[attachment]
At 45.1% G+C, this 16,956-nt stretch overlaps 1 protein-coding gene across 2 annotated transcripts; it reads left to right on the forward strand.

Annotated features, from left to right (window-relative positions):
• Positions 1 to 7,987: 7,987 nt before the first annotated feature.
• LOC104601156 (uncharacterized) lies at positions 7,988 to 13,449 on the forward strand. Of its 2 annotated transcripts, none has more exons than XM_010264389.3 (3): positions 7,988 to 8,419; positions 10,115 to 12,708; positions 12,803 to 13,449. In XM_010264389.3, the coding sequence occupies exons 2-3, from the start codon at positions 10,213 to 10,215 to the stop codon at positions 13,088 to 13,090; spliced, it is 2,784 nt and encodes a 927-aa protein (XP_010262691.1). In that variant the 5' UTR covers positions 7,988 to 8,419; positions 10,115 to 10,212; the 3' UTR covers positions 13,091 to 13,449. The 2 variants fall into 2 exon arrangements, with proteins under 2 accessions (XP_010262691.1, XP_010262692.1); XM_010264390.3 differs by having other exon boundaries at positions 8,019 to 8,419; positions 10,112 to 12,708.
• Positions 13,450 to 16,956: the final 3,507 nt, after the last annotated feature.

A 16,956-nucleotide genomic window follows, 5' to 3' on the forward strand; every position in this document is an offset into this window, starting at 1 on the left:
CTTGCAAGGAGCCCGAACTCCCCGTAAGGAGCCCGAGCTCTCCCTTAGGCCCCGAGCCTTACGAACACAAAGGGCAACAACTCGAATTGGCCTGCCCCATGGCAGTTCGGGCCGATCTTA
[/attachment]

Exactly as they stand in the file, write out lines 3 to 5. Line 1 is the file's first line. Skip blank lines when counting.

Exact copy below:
• Positions 1 to 7,987: 7,987 nt before the first annotated feature.
• LOC104601156 (uncharacterized) lies at positions 7,988 to 13,449 on the forward strand. Of its 2 annotated transcripts, none has more exons than XM_010264389.3 (3): positions 7,988 to 8,419; positions 10,115 to 12,708; positions 12,803 to 13,449. In XM_010264389.3, the coding sequence occupies exons 2-3, from the start codon at positions 10,213 to 10,215 to the stop codon at positions 13,088 to 13,090; spliced, it is 2,784 nt and encodes a 927-aa protein (XP_010262691.1). In that variant the 5' UTR covers positions 7,988 to 8,419; positions 10,115 to 10,212; the 3' UTR covers positions 13,091 to 13,449. The 2 variants fall into 2 exon arrangements, with proteins under 2 accessions (XP_010262691.1, XP_010262692.1); XM_010264390.3 differs by having other exon boundaries at positions 8,019 to 8,419; positions 10,112 to 12,708.
• Positions 13,450 to 16,956: the final 3,507 nt, after the last annotated feature.